2/12/14 8:14 P

DH is actually leading the charge, I am the flavor and nutrition advisor. He would actually be super strict. He has had more of an epiphany than given his health situation. He asked me and 100% to my nature, we are both healthier as a result. I am actually more physical since his health condition has some physical limitations.

UOFIGIRL SparkPoints: (41,714)
Fitness Minutes: (8,668)
Posts: 1,527
2/12/14 7:59 P

Hubby does the cooking, so I just keep talking about how many calories I have left in the day, and keep asking what recipes he was following. I know he finds it annoying, but it does make him think twice before adding more butter in something.

MAMA_CD Posts: 1,507
2/12/14 7:57 P

My family understands nutrition, fitness and health even better than me. They're a great example.

03191952 SparkPoints: (15,294)
Fitness Minutes: (8,135)
Posts: 333
2/12/14 7:56 P

sometines yes, sometimes no

BJF2008 Posts: 673
2/12/14 7:51 P

For the most part, yes. I have a few heavy family members that react poorly when I try to be healthier. Pushing desserts, telling me I am thin enough. I understand for the most part though so I don't take it to heart. They need to lose 80-100, when they see wanting to lose 20, i can imagine they just don't want to hear about it becasue they are so far away and are not ready. I hope they all start at some point to care.

LADYKOPPER3309 SparkPoints: (19,669)
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Posts: 35
2/12/14 6:59 P

Hubby doesn't get it and never will! He is completely in denial about his weight and does't care so I am taking care of myself now! My 13 year old gets it and is very supportive and I am leading by example and she is picking up some of my good habits too.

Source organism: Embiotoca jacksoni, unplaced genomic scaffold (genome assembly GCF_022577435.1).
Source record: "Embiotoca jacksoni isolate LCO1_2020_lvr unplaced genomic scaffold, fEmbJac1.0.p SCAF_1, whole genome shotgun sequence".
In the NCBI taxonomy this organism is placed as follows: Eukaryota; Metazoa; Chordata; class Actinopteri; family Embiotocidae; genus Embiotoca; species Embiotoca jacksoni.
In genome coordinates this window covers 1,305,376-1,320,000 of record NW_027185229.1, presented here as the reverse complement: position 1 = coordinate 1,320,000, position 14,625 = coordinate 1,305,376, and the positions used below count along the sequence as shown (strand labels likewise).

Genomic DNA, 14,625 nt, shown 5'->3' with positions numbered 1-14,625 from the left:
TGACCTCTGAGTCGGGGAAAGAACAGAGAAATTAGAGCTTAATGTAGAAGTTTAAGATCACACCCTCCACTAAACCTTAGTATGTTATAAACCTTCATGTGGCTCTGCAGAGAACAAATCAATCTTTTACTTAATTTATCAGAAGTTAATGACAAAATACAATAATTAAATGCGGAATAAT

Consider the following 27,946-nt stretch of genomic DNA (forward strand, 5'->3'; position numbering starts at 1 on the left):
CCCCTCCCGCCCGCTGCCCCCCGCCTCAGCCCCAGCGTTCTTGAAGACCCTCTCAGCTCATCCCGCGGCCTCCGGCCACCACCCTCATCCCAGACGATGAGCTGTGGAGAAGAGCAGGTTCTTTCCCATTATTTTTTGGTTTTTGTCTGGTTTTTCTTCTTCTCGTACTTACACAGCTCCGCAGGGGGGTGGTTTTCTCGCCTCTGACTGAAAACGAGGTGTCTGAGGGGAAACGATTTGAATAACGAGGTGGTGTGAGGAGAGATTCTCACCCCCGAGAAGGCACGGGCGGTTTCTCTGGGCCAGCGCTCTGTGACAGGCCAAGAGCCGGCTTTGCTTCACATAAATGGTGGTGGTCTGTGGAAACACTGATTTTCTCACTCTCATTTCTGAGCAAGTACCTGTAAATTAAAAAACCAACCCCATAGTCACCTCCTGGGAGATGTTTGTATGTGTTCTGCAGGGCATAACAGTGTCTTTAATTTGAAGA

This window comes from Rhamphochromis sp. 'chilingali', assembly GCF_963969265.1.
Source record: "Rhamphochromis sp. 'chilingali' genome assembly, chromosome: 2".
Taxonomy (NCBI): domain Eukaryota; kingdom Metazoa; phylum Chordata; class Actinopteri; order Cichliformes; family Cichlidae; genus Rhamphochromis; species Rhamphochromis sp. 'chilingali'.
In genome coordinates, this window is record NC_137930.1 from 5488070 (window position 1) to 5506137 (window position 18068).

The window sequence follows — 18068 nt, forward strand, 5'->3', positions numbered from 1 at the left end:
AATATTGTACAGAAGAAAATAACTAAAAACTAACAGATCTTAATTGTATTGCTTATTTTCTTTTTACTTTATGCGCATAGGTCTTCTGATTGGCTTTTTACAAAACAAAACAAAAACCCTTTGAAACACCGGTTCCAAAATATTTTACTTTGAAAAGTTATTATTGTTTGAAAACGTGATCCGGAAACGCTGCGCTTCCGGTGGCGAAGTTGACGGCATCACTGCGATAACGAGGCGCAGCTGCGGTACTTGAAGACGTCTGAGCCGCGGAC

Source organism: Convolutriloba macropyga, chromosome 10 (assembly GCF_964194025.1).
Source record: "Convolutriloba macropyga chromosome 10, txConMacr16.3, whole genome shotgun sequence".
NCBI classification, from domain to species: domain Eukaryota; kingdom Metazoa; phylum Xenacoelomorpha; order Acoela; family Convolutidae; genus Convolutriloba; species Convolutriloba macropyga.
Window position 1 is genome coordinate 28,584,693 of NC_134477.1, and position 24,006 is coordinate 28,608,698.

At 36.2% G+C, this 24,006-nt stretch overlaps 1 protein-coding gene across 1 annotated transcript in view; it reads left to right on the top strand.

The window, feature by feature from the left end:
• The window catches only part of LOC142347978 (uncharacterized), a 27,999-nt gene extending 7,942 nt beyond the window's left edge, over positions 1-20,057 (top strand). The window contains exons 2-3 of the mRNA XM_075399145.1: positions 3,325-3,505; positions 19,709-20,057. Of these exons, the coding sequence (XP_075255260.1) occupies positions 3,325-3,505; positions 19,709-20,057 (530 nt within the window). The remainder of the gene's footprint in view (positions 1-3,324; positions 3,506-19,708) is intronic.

MMFAREJ13 Posts: 256
2/12/14 4:16 P

So basicly, If i'm lucky enough eventually he will jump on the train and if not I need to really develop my skills for resisting the things I cannot/do not want in my diet (I use that term in the sense of all things I eat) I do a lot of the things mentioned below already and will have to work on getting the message across to hubby that I will not be going back to "normal" most likley ever because I need a new "normal"

Thanks for all you input!

MIFITNOW Posts: 2,658
2/12/14 4:14 P

Sort of. . . kids eat healthy, extremely active, and encouraging. Hubby . . . getting there but quite often the saboteur.

JERALDTX SparkPoints: (28,432)
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Posts: 26
2/12/14 4:00 P

My wife is the one that got me started on here. I'm following her lead and helping to support her life changes. (and I'm getting healthier too as a bonus.) The kids are young enough to follow our example and hopefully will continue on a healthy path after they are no longer under our "control".

2/12/14 3:54 P

Ok Ill vent on basically what I see as two different challenge areas for me.

1) The home life. Married with no kids. My Husband is super supportive. In terms of eating we pretty much eat different things for breakfast (oatmeal for me) and lunch (usually salad, healthy dinner leftovers or the dreaded lean cuisine). Dinner we do something that can be modified to easily make us both happy. We love Cooking Light recipes and usually he will just up his portion or we add another side for him, ie rice, noodles, bread etc while I avoid that and go with the main recipe only or add a steamed veggie. Many have suggested this and I think it works really really well, so that everyone can eat as they want. For exercise he works out about 3 days a week with me and I work out the rest by myself. He has lost weight doing this even though he still has his pizza, doughnuts, etc from a few times a week. He is only slightly overweight but has a pretty good metabolism otherwise (lucky duck!). I never pushed him to work out or eat differently he just made some minor modifications as he saw I was back on track.